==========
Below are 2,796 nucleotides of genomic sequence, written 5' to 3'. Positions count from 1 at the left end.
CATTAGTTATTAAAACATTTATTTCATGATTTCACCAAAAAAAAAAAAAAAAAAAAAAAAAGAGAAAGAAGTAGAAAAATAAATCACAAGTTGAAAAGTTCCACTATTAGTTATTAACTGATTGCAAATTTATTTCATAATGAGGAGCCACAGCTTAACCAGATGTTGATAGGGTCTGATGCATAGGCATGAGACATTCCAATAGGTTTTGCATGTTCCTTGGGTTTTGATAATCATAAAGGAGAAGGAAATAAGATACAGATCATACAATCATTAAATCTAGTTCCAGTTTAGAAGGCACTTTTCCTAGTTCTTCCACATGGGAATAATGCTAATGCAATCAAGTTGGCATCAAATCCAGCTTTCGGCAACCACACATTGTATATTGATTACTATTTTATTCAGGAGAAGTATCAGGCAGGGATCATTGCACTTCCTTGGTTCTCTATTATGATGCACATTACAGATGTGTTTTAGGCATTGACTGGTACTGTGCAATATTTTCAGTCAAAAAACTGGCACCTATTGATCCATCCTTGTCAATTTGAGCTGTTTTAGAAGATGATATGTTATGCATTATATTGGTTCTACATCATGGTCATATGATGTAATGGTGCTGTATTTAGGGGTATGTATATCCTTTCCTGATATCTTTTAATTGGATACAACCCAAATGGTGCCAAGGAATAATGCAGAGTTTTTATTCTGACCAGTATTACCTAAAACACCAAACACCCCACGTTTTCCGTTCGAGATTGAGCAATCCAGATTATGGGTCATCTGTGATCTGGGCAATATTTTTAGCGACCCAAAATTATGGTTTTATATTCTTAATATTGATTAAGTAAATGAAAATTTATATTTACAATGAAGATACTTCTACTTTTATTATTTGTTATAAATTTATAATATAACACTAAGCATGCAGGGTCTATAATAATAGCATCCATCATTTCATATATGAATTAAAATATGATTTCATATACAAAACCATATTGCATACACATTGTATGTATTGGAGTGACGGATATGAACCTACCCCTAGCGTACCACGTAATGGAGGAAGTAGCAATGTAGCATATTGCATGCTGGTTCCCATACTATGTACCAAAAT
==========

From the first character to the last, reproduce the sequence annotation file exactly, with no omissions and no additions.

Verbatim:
Below are 2,796 nucleotides of genomic sequence, written 5' to 3'. Positions count from 1 at the left end.
CATTAGTTATTAAAACATTTATTTCATGATTTCACCAAAAAAAAAAAAAAAAAAAAAAAAAGAGAAAGAAGTAGAAAAATAAATCACAAGTTGAAAAGTTCCACTATTAGTTATTAACTGATTGCAAATTTATTTCATAATGAGGAGCCACAGCTTAACCAGATGTTGATAGGGTCTGATGCATAGGCATGAGACATTCCAATAGGTTTTGCATGTTCCTTGGGTTTTGATAATCATAAAGGAGAAGGAAATAAGATACAGATCATACAATCATTAAATCTAGTTCCAGTTTAGAAGGCACTTTTCCTAGTTCTTCCACATGGGAATAATGCTAATGCAATCAAGTTGGCATCAAATCCAGCTTTCGGCAACCACACATTGTATATTGATTACTATTTTATTCAGGAGAAGTATCAGGCAGGGATCATTGCACTTCCTTGGTTCTCTATTATGATGCACATTACAGATGTGTTTTAGGCATTGACTGGTACTGTGCAATATTTTCAGTCAAAAAACTGGCACCTATTGATCCATCCTTGTCAATTTGAGCTGTTTTAGAAGATGATATGTTATGCATTATATTGGTTCTACATCATGGTCATATGATGTAATGGTGCTGTATTTAGGGGTATGTATATCCTTTCCTGATATCTTTTAATTGGATACAACCCAAATGGTGCCAAGGAATAATGCAGAGTTTTTATTCTGACCAGTATTACCTAAAACACCAAACACCCCACGTTTTCCGTTCGAGATTGAGCAATCCAGATTATGGGTCATCTGTGATCTGGGCAATATTTTTAGCGACCCAAAATTATGGTTTTATATTCTTAATATTGATTAAGTAAATGAAAATTTATATTTACAATGAAGATACTTCTACTTTTATTATTTGTTATAAATTTATAATATAACACTAAGCATGCAGGGTCTATAATAATAGCATCCATCATTTCATATATGAATTAAAATATGATTTCATATACAAAACCATATTGCATACACATTGTATGTATTGGAGTGACGGATATGAACCTACCCCTAGCGTACCACGTAATGGAGGAAGTAGCAATGTAGCATATTGCATGCTGGTTCCCATACTATGTACCAAAAT